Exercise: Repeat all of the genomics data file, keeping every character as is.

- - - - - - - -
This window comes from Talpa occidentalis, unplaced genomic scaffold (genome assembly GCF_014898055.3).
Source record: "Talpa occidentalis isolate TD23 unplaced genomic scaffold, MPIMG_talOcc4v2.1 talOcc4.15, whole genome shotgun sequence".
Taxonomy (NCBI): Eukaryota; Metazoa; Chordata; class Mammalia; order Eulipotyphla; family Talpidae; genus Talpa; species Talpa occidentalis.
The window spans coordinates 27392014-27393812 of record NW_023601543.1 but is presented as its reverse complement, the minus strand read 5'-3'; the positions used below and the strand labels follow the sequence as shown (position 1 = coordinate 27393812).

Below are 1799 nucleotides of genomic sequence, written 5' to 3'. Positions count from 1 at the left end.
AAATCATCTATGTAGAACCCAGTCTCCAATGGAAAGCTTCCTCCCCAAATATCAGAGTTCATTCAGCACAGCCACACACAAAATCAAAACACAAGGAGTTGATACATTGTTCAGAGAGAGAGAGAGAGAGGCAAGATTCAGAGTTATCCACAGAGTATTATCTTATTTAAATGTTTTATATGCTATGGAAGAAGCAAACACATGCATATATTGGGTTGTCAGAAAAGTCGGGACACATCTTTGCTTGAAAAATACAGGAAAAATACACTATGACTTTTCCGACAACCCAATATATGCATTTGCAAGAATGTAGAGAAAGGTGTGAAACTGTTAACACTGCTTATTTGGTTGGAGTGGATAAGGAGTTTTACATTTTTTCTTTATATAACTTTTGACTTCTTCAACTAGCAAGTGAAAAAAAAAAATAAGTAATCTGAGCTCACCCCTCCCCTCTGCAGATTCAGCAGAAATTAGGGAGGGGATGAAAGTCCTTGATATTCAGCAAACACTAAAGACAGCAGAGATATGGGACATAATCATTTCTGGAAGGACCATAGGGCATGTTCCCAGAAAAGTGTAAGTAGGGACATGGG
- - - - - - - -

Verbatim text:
This window comes from Talpa occidentalis, unplaced genomic scaffold (genome assembly GCF_014898055.3).
Source record: "Talpa occidentalis isolate TD23 unplaced genomic scaffold, MPIMG_talOcc4v2.1 talOcc4.15, whole genome shotgun sequence".
Taxonomy (NCBI): Eukaryota; Metazoa; Chordata; class Mammalia; order Eulipotyphla; family Talpidae; genus Talpa; species Talpa occidentalis.
The window spans coordinates 27392014-27393812 of record NW_023601543.1 but is presented as its reverse complement, the minus strand read 5'-3'; the positions used below and the strand labels follow the sequence as shown (position 1 = coordinate 27393812).

Below are 1799 nucleotides of genomic sequence, written 5' to 3'. Positions count from 1 at the left end.
AAATCATCTATGTAGAACCCAGTCTCCAATGGAAAGCTTCCTCCCCAAATATCAGAGTTCATTCAGCACAGCCACACACAAAATCAAAACACAAGGAGTTGATACATTGTTCAGAGAGAGAGAGAGAGAGGCAAGATTCAGAGTTATCCACAGAGTATTATCTTATTTAAATGTTTTATATGCTATGGAAGAAGCAAACACATGCATATATTGGGTTGTCAGAAAAGTCGGGACACATCTTTGCTTGAAAAATACAGGAAAAATACACTATGACTTTTCCGACAACCCAATATATGCATTTGCAAGAATGTAGAGAAAGGTGTGAAACTGTTAACACTGCTTATTTGGTTGGAGTGGATAAGGAGTTTTACATTTTTTCTTTATATAACTTTTGACTTCTTCAACTAGCAAGTGAAAAAAAAAAATAAGTAATCTGAGCTCACCCCTCCCCTCTGCAGATTCAGCAGAAATTAGGGAGGGGATGAAAGTCCTTGATATTCAGCAAACACTAAAGACAGCAGAGATATGGGACATAATCATTTCTGGAAGGACCATAGGGCATGTTCCCAGAAAAGTGTAAGTAGGGACATGGG